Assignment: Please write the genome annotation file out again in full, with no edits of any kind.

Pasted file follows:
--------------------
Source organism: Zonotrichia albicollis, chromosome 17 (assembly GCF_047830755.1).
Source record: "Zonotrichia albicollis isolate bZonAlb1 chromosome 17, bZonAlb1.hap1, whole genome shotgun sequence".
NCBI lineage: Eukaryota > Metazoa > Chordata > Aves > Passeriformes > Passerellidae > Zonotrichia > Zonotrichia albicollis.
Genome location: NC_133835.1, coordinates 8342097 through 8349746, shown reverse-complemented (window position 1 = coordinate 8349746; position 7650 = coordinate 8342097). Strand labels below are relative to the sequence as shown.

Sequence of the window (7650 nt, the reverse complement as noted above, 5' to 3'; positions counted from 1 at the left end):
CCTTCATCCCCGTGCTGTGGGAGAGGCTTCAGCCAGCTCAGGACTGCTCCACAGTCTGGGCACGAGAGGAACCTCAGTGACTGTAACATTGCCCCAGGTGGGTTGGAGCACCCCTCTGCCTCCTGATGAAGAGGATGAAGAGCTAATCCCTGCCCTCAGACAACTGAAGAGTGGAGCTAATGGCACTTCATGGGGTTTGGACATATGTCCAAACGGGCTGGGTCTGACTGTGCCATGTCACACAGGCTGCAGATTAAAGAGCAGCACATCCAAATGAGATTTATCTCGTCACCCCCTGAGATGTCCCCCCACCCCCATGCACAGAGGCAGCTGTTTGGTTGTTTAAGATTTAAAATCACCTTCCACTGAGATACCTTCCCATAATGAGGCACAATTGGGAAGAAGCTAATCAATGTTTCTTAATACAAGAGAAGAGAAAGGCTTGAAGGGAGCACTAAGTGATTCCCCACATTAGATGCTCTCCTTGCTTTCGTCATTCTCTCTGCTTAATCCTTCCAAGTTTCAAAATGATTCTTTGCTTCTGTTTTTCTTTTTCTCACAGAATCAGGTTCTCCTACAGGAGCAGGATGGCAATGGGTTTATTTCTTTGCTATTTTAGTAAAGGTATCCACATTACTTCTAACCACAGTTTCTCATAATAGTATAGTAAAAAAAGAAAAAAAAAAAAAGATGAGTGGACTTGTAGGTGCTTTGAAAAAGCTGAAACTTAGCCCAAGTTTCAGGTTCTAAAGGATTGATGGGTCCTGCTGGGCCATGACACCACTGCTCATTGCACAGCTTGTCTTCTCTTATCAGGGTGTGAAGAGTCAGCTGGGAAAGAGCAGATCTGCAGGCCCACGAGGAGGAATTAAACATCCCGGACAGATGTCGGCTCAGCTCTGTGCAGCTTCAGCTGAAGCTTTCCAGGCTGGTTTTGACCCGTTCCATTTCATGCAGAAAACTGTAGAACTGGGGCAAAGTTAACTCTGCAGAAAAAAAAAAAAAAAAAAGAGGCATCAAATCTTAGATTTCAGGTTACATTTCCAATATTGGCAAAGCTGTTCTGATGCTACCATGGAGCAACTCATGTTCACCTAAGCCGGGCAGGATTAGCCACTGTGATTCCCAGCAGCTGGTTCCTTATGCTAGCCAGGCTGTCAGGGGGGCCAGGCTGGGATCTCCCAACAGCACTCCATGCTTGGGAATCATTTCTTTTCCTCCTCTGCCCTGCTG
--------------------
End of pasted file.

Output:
Source organism: Zonotrichia albicollis, chromosome 17 (assembly GCF_047830755.1).
Source record: "Zonotrichia albicollis isolate bZonAlb1 chromosome 17, bZonAlb1.hap1, whole genome shotgun sequence".
NCBI lineage: Eukaryota > Metazoa > Chordata > Aves > Passeriformes > Passerellidae > Zonotrichia > Zonotrichia albicollis.
Genome location: NC_133835.1, coordinates 8342097 through 8349746, shown reverse-complemented (window position 1 = coordinate 8349746; position 7650 = coordinate 8342097). Strand labels below are relative to the sequence as shown.

Sequence of the window (7650 nt, the reverse complement as noted above, 5' to 3'; positions counted from 1 at the left end):
CCTTCATCCCCGTGCTGTGGGAGAGGCTTCAGCCAGCTCAGGACTGCTCCACAGTCTGGGCACGAGAGGAACCTCAGTGACTGTAACATTGCCCCAGGTGGGTTGGAGCACCCCTCTGCCTCCTGATGAAGAGGATGAAGAGCTAATCCCTGCCCTCAGACAACTGAAGAGTGGAGCTAATGGCACTTCATGGGGTTTGGACATATGTCCAAACGGGCTGGGTCTGACTGTGCCATGTCACACAGGCTGCAGATTAAAGAGCAGCACATCCAAATGAGATTTATCTCGTCACCCCCTGAGATGTCCCCCCACCCCCATGCACAGAGGCAGCTGTTTGGTTGTTTAAGATTTAAAATCACCTTCCACTGAGATACCTTCCCATAATGAGGCACAATTGGGAAGAAGCTAATCAATGTTTCTTAATACAAGAGAAGAGAAAGGCTTGAAGGGAGCACTAAGTGATTCCCCACATTAGATGCTCTCCTTGCTTTCGTCATTCTCTCTGCTTAATCCTTCCAAGTTTCAAAATGATTCTTTGCTTCTGTTTTTCTTTTTCTCACAGAATCAGGTTCTCCTACAGGAGCAGGATGGCAATGGGTTTATTTCTTTGCTATTTTAGTAAAGGTATCCACATTACTTCTAACCACAGTTTCTCATAATAGTATAGTAAAAAAAGAAAAAAAAAAAAAGATGAGTGGACTTGTAGGTGCTTTGAAAAAGCTGAAACTTAGCCCAAGTTTCAGGTTCTAAAGGATTGATGGGTCCTGCTGGGCCATGACACCACTGCTCATTGCACAGCTTGTCTTCTCTTATCAGGGTGTGAAGAGTCAGCTGGGAAAGAGCAGATCTGCAGGCCCACGAGGAGGAATTAAACATCCCGGACAGATGTCGGCTCAGCTCTGTGCAGCTTCAGCTGAAGCTTTCCAGGCTGGTTTTGACCCGTTCCATTTCATGCAGAAAACTGTAGAACTGGGGCAAAGTTAACTCTGCAGAAAAAAAAAAAAAAAAAAGAGGCATCAAATCTTAGATTTCAGGTTACATTTCCAATATTGGCAAAGCTGTTCTGATGCTACCATGGAGCAACTCATGTTCACCTAAGCCGGGCAGGATTAGCCACTGTGATTCCCAGCAGCTGGTTCCTTATGCTAGCCAGGCTGTCAGGGGGGCCAGGCTGGGATCTCCCAACAGCACTCCATGCTTGGGAATCATTTCTTTTCCTCCTCTGCCCTGCTG